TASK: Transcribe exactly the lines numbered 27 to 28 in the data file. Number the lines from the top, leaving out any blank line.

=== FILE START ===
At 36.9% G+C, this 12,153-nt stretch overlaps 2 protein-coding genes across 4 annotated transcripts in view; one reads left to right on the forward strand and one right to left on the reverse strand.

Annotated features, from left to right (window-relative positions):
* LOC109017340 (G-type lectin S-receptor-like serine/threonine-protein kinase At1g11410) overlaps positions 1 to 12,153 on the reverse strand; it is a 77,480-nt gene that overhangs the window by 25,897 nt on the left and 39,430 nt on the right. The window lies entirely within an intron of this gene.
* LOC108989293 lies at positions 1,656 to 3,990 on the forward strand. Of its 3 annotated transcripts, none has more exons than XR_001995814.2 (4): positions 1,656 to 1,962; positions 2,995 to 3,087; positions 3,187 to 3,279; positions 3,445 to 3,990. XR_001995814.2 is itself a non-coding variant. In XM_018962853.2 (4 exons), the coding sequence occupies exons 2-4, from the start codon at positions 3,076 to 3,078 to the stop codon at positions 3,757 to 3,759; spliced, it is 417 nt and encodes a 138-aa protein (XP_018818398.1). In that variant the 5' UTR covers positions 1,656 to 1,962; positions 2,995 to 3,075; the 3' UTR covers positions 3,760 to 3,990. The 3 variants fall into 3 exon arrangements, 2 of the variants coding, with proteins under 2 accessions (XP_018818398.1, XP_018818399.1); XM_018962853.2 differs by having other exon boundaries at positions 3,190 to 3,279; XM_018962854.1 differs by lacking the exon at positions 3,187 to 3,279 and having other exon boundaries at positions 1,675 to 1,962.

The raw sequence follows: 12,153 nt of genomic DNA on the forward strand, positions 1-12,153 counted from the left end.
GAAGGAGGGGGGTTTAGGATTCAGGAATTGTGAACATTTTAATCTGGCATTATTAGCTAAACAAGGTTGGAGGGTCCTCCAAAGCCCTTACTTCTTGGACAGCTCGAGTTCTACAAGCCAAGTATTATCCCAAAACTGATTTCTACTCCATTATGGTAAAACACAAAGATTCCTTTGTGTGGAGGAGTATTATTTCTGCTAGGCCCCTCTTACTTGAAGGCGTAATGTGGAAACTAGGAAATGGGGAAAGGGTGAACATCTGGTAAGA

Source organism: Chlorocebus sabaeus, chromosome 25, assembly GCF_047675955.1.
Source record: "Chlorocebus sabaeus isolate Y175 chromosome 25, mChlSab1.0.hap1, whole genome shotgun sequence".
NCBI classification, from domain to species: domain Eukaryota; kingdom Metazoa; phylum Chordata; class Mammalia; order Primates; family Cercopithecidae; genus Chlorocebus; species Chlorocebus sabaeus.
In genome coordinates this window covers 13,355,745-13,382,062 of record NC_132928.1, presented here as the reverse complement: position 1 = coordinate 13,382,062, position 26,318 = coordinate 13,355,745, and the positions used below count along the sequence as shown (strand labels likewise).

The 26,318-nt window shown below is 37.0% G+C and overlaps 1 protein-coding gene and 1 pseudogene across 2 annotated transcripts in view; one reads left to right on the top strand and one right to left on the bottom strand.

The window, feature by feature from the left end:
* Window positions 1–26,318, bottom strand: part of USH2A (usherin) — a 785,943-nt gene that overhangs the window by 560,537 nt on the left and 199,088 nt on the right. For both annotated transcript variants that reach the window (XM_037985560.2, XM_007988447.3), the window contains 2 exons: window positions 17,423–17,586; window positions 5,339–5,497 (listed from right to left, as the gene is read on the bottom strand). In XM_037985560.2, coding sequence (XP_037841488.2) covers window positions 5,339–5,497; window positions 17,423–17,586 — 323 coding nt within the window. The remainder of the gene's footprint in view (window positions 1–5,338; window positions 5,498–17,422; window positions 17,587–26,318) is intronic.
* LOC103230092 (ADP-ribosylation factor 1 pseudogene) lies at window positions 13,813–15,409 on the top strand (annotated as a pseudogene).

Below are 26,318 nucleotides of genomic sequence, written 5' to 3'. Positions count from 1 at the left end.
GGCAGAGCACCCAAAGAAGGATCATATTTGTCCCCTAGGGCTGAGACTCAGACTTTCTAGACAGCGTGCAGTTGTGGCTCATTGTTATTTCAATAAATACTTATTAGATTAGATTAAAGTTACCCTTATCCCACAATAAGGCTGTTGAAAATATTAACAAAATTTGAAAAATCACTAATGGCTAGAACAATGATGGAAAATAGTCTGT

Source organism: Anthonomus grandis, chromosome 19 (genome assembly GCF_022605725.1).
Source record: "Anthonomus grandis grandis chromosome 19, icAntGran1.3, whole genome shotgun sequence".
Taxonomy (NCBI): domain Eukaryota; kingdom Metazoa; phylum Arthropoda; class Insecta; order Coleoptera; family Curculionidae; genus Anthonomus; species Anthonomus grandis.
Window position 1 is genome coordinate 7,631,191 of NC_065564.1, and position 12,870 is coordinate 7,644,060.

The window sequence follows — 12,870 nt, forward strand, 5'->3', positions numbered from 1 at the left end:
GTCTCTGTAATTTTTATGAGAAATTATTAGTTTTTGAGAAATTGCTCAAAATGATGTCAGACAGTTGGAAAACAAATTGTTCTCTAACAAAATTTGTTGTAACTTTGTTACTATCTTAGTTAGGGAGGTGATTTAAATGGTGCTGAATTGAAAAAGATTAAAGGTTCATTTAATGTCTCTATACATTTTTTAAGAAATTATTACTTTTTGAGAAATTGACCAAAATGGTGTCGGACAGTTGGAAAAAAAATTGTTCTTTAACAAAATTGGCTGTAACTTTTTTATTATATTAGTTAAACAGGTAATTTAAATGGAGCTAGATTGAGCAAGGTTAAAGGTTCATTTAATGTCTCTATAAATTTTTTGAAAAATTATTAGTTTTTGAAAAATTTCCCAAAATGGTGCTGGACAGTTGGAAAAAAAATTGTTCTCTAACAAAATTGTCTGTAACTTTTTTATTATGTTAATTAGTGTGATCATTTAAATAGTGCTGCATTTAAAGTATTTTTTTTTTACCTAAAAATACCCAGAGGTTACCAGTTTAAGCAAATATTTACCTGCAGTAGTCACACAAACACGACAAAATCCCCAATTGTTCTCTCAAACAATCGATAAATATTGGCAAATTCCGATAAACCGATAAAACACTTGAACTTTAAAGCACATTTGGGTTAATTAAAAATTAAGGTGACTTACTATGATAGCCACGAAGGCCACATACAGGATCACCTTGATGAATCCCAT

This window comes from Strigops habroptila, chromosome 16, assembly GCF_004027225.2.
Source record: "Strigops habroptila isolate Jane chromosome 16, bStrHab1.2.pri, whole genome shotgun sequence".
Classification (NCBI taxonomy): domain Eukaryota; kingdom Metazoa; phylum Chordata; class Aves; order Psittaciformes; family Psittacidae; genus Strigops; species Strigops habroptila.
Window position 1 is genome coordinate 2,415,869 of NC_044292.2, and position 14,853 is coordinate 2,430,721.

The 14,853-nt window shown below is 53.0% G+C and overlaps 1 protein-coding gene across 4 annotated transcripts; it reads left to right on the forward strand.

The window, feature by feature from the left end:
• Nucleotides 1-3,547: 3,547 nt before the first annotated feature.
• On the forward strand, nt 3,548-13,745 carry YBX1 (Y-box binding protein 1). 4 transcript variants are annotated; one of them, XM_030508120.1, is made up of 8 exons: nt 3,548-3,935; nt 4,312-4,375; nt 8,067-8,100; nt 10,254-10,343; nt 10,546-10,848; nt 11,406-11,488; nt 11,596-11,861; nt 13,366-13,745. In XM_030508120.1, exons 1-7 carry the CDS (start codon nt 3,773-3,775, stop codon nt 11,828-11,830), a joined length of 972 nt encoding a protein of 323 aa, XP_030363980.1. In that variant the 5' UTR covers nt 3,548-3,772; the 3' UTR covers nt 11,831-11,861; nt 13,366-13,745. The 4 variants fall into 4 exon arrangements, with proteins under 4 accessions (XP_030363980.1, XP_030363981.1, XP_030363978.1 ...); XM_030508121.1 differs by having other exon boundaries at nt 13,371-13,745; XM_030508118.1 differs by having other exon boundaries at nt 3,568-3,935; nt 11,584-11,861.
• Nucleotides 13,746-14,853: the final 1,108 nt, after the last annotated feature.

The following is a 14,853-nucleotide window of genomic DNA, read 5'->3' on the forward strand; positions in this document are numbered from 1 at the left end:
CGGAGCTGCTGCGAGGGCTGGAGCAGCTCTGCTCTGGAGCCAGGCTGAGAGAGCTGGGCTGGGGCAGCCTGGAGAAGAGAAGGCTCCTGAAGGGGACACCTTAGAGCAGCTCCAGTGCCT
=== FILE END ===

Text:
The 14,853-nt window shown below is 53.0% G+C and overlaps 1 protein-coding gene across 4 annotated transcripts; it reads left to right on the forward strand.

The window, feature by feature from the left end: